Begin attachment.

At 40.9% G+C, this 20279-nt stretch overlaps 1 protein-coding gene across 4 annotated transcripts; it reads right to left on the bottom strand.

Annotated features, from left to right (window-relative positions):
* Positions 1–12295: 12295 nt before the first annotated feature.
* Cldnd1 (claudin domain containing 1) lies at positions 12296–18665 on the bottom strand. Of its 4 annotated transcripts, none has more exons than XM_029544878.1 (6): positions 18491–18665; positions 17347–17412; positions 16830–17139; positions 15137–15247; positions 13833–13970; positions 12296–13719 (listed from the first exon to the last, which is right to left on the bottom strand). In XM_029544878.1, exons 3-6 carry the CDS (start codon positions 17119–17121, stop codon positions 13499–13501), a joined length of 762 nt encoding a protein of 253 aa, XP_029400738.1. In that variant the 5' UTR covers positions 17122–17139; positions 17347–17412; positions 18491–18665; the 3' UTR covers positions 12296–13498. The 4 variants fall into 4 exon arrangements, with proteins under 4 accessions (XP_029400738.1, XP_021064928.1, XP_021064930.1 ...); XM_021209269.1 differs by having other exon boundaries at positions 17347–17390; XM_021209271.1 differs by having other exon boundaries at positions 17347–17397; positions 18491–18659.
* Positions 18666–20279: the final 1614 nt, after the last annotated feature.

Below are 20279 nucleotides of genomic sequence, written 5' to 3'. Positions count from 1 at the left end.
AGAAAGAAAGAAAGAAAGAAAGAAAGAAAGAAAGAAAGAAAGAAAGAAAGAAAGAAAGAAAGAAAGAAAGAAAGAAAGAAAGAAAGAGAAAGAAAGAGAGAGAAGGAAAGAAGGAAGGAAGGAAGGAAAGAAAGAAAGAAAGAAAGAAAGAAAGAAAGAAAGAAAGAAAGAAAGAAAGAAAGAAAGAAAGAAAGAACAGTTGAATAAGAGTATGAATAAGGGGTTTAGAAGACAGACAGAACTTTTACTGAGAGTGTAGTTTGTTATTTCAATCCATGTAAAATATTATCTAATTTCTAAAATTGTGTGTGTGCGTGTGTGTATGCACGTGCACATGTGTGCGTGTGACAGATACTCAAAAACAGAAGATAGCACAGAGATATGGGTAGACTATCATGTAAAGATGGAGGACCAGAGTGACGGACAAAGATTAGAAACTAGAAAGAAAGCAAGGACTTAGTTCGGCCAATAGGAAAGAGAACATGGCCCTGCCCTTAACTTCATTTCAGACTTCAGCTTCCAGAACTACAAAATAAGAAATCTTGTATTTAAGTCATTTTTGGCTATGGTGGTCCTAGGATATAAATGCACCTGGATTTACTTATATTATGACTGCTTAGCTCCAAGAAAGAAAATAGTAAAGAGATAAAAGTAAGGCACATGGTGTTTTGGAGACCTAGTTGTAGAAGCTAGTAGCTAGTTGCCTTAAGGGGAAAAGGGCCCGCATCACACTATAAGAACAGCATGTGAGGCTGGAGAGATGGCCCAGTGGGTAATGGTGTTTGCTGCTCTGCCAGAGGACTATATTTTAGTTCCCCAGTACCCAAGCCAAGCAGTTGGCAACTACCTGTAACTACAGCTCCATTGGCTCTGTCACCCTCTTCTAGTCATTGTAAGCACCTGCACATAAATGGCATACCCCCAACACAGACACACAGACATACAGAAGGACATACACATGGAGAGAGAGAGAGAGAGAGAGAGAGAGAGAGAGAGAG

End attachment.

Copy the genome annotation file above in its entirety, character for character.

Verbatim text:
At 40.9% G+C, this 20279-nt stretch overlaps 1 protein-coding gene across 4 annotated transcripts; it reads right to left on the bottom strand.

Annotated features, from left to right (window-relative positions):
* Positions 1–12295: 12295 nt before the first annotated feature.
* Cldnd1 (claudin domain containing 1) lies at positions 12296–18665 on the bottom strand. Of its 4 annotated transcripts, none has more exons than XM_029544878.1 (6): positions 18491–18665; positions 17347–17412; positions 16830–17139; positions 15137–15247; positions 13833–13970; positions 12296–13719 (listed from the first exon to the last, which is right to left on the bottom strand). In XM_029544878.1, exons 3-6 carry the CDS (start codon positions 17119–17121, stop codon positions 13499–13501), a joined length of 762 nt encoding a protein of 253 aa, XP_029400738.1. In that variant the 5' UTR covers positions 17122–17139; positions 17347–17412; positions 18491–18665; the 3' UTR covers positions 12296–13498. The 4 variants fall into 4 exon arrangements, with proteins under 4 accessions (XP_029400738.1, XP_021064928.1, XP_021064930.1 ...); XM_021209269.1 differs by having other exon boundaries at positions 17347–17390; XM_021209271.1 differs by having other exon boundaries at positions 17347–17397; positions 18491–18659.
* Positions 18666–20279: the final 1614 nt, after the last annotated feature.

Below are 20279 nucleotides of genomic sequence, written 5' to 3'. Positions count from 1 at the left end.
AGAAAGAAAGAAAGAAAGAAAGAAAGAAAGAAAGAAAGAAAGAAAGAAAGAAAGAAAGAAAGAAAGAAAGAAAGAAAGAAAGAAAGAGAAAGAAAGAGAGAGAAGGAAAGAAGGAAGGAAGGAAGGAAAGAAAGAAAGAAAGAAAGAAAGAAAGAAAGAAAGAAAGAAAGAAAGAAAGAAAGAAAGAAAGAAAGAACAGTTGAATAAGAGTATGAATAAGGGGTTTAGAAGACAGACAGAACTTTTACTGAGAGTGTAGTTTGTTATTTCAATCCATGTAAAATATTATCTAATTTCTAAAATTGTGTGTGTGCGTGTGTGTATGCACGTGCACATGTGTGCGTGTGACAGATACTCAAAAACAGAAGATAGCACAGAGATATGGGTAGACTATCATGTAAAGATGGAGGACCAGAGTGACGGACAAAGATTAGAAACTAGAAAGAAAGCAAGGACTTAGTTCGGCCAATAGGAAAGAGAACATGGCCCTGCCCTTAACTTCATTTCAGACTTCAGCTTCCAGAACTACAAAATAAGAAATCTTGTATTTAAGTCATTTTTGGCTATGGTGGTCCTAGGATATAAATGCACCTGGATTTACTTATATTATGACTGCTTAGCTCCAAGAAAGAAAATAGTAAAGAGATAAAAGTAAGGCACATGGTGTTTTGGAGACCTAGTTGTAGAAGCTAGTAGCTAGTTGCCTTAAGGGGAAAAGGGCCCGCATCACACTATAAGAACAGCATGTGAGGCTGGAGAGATGGCCCAGTGGGTAATGGTGTTTGCTGCTCTGCCAGAGGACTATATTTTAGTTCCCCAGTACCCAAGCCAAGCAGTTGGCAACTACCTGTAACTACAGCTCCATTGGCTCTGTCACCCTCTTCTAGTCATTGTAAGCACCTGCACATAAATGGCATACCCCCAACACAGACACACAGACATACAGAAGGACATACACATGGAGAGAGAGAGAGAGAGAGAGAGAGAGAGAGAGAGAG